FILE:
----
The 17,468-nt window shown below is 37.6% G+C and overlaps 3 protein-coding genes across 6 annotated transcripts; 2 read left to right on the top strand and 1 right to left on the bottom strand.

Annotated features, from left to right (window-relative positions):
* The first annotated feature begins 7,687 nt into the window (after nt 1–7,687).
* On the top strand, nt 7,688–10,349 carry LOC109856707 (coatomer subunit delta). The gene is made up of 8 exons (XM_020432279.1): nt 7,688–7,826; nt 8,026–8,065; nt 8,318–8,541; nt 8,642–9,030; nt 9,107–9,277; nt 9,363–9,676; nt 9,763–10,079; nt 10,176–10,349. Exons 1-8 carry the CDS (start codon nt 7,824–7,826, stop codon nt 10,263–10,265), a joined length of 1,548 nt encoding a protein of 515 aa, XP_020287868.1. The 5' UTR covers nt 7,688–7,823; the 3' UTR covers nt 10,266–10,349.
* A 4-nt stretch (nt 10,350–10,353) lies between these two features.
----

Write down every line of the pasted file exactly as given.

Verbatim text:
The 17,468-nt window shown below is 37.6% G+C and overlaps 3 protein-coding genes across 6 annotated transcripts; 2 read left to right on the top strand and 1 right to left on the bottom strand.

Annotated features, from left to right (window-relative positions):
* The first annotated feature begins 7,687 nt into the window (after nt 1–7,687).
* On the top strand, nt 7,688–10,349 carry LOC109856707 (coatomer subunit delta). The gene is made up of 8 exons (XM_020432279.1): nt 7,688–7,826; nt 8,026–8,065; nt 8,318–8,541; nt 8,642–9,030; nt 9,107–9,277; nt 9,363–9,676; nt 9,763–10,079; nt 10,176–10,349. Exons 1-8 carry the CDS (start codon nt 7,824–7,826, stop codon nt 10,263–10,265), a joined length of 1,548 nt encoding a protein of 515 aa, XP_020287868.1. The 5' UTR covers nt 7,688–7,823; the 3' UTR covers nt 10,266–10,349.
* A 4-nt stretch (nt 10,350–10,353) lies between these two features.